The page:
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Pediatricians Call for Later School Start Times to Combat Sleep Deprivation

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High schools and middle schools should start at 8:30 a.m. or later to better sync schedules with students' natural sleep cycles, the American Academy of Pediatrics says in a new policy statement published Monday. At the start of puberty, sleep-wake cycles shift two hours later, making it difficult for students to wake up as early as they did when they were younger, the statement says.

"Studies show that adolescents who don't get enough sleep often suffer physical and mental health problems, an increased risk of automobile accidents, and a decline in academic performance," the statement says. "But getting enough sleep each night can be hard for teens whose natural sleep cycles make it difficult for them to fall asleep before 11 p.m.—and who face a first-period class at 7:30 a.m. or earlier the next day."

Pediatrician Judith Owens, who authored the statement, called chronic sleep loss in children and adolescents "one of the most common—and easily fixable—public health issues in the U.S. today." 

"The research is clear that adolescents who get enough sleep have a reduced risk of being overweight or suffering depression, are less likely to be involved in automobile accidents, and have better grades, higher standardized test scores, and an overall better quality of life," Dr. Owens said in a statement. "Studies have shown that delaying early school start times is one key factor that can help adolescents get the sleep they need to grow and learn."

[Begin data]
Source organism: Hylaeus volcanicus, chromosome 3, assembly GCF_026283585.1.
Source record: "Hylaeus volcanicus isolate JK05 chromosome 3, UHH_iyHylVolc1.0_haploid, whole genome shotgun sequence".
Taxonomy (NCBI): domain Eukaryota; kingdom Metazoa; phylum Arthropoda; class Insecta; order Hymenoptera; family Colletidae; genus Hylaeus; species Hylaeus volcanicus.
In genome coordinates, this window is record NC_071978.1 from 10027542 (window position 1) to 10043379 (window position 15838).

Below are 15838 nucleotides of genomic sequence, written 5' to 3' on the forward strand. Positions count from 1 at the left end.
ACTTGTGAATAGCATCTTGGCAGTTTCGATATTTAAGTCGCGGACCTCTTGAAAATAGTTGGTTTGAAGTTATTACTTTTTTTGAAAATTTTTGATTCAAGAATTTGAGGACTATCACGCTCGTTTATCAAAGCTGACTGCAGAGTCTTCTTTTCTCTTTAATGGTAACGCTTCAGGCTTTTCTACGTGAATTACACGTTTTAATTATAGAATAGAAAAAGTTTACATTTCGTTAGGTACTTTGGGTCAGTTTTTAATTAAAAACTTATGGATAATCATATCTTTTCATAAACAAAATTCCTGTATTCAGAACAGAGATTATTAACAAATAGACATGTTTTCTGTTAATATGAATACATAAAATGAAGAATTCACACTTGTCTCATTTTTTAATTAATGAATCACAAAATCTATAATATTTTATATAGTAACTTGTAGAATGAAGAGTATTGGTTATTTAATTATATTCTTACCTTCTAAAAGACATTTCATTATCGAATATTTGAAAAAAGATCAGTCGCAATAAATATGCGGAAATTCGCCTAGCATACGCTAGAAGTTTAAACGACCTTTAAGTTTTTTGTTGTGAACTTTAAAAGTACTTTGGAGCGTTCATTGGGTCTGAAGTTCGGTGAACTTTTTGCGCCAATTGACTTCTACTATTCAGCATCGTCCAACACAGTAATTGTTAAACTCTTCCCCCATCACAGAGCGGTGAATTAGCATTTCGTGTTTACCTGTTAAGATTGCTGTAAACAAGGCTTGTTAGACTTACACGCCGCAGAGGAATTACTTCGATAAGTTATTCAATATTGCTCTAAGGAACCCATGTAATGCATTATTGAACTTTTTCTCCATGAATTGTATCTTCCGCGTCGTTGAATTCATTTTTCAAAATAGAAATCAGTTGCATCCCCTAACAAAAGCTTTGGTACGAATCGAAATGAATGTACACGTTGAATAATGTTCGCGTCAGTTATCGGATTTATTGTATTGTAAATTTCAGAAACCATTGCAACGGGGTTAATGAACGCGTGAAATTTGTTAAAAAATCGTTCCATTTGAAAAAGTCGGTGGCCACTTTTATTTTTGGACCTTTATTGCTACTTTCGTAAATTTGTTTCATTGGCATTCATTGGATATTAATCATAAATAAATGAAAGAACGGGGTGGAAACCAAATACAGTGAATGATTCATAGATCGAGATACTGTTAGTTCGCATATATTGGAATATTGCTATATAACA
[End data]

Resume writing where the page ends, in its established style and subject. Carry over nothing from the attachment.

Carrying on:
Education Week's stories about sleep have been well read and a source of much discussion. This is clearly something district leaders are grappling with. Here's a sample:

But starting school later may be easier said than done. Many districts have explored the option, only to stick with their existing bell schedules. Earlier this year, for example, the Montgomery County, Md., school district decided not to move forward with a new bell schedule that would have moved high school start times 50 minutes later, citing "implementation costs of more than $20 million and mixed feedback from the community."

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